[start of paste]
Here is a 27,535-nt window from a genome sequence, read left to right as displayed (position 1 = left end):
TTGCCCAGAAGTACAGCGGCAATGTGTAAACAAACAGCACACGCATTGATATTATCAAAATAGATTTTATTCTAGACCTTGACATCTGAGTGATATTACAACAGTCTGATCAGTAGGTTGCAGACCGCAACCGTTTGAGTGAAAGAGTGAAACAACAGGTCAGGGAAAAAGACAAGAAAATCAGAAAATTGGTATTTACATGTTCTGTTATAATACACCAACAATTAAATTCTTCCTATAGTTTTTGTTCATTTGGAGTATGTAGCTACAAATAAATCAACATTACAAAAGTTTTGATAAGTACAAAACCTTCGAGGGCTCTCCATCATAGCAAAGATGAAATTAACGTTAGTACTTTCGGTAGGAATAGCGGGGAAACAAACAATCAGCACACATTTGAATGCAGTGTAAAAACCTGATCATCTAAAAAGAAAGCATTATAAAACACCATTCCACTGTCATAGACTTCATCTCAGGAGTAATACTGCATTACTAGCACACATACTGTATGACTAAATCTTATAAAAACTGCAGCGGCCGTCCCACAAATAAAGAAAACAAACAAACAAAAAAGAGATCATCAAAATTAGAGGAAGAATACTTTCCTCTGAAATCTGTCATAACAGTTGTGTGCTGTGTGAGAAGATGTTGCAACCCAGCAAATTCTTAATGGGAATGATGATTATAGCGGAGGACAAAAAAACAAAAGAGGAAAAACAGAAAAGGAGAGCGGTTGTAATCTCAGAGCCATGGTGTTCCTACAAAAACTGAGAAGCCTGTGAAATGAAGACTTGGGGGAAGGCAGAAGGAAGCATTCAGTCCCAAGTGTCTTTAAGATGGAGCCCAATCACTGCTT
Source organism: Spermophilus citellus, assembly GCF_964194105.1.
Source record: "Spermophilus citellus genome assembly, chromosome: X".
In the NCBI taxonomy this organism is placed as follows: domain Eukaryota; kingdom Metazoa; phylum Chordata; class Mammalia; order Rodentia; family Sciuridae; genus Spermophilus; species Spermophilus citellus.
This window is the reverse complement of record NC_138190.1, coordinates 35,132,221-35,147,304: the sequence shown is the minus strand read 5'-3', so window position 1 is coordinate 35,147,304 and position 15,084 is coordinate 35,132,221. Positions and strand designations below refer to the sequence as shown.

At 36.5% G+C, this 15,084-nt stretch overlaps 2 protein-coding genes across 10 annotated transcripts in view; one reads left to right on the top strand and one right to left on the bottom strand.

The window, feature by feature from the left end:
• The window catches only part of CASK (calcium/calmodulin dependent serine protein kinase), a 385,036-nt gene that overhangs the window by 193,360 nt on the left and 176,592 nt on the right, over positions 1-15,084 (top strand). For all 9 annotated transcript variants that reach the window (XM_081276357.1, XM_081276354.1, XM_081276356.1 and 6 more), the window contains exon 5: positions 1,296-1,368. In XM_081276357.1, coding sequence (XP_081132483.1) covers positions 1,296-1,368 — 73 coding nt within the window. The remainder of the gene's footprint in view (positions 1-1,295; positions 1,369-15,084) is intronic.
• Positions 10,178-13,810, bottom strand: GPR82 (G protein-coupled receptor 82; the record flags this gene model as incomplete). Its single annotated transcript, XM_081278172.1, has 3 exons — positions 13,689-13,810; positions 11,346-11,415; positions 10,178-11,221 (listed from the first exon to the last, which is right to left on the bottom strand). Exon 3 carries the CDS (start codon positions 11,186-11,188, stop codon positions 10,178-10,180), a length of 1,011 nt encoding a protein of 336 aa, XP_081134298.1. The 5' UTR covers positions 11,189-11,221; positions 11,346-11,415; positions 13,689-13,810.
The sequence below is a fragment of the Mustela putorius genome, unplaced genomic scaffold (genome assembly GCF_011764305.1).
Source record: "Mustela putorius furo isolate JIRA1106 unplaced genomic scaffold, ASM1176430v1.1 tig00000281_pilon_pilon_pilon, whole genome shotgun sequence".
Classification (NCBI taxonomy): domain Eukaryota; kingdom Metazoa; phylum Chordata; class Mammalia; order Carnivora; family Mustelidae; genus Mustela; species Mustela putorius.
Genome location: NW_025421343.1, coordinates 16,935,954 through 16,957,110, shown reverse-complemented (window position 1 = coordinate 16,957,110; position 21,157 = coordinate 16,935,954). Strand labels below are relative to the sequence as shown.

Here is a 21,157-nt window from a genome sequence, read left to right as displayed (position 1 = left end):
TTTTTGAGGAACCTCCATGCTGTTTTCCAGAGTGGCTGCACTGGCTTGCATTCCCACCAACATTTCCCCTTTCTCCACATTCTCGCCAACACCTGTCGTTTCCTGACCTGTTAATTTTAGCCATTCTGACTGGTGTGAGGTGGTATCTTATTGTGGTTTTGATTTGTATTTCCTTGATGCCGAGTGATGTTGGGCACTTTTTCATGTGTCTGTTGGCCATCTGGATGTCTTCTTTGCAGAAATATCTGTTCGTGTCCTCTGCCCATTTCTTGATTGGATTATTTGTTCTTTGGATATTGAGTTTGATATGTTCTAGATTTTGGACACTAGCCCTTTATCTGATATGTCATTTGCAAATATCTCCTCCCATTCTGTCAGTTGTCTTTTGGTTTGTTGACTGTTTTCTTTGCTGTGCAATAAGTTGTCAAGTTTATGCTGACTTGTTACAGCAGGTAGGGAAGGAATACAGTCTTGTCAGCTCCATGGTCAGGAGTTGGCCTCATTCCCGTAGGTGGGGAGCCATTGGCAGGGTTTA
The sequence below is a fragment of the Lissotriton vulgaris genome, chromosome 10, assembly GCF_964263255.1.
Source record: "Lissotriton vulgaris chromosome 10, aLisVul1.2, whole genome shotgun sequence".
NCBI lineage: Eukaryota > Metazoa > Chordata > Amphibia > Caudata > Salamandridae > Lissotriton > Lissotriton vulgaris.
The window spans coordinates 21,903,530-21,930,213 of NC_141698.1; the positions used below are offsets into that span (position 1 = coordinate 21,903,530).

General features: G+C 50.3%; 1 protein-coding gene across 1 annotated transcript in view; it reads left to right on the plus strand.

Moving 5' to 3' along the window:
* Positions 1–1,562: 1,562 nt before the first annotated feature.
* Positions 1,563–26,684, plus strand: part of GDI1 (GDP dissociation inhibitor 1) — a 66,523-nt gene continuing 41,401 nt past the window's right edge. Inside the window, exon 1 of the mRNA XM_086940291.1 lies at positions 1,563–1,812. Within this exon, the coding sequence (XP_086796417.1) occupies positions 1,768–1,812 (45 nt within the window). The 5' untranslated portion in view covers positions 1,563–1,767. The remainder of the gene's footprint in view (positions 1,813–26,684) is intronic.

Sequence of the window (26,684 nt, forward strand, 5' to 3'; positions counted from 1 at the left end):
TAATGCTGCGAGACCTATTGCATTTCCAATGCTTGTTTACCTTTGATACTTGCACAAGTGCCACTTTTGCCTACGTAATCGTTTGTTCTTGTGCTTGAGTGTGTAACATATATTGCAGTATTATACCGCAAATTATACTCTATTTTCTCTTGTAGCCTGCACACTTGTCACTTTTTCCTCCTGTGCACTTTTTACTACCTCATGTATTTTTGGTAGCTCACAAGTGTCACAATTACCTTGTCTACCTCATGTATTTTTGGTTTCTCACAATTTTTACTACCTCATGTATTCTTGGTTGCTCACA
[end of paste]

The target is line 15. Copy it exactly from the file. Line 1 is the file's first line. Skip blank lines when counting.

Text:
Here is a 21,157-nt window from a genome sequence, read left to right as displayed (position 1 = left end):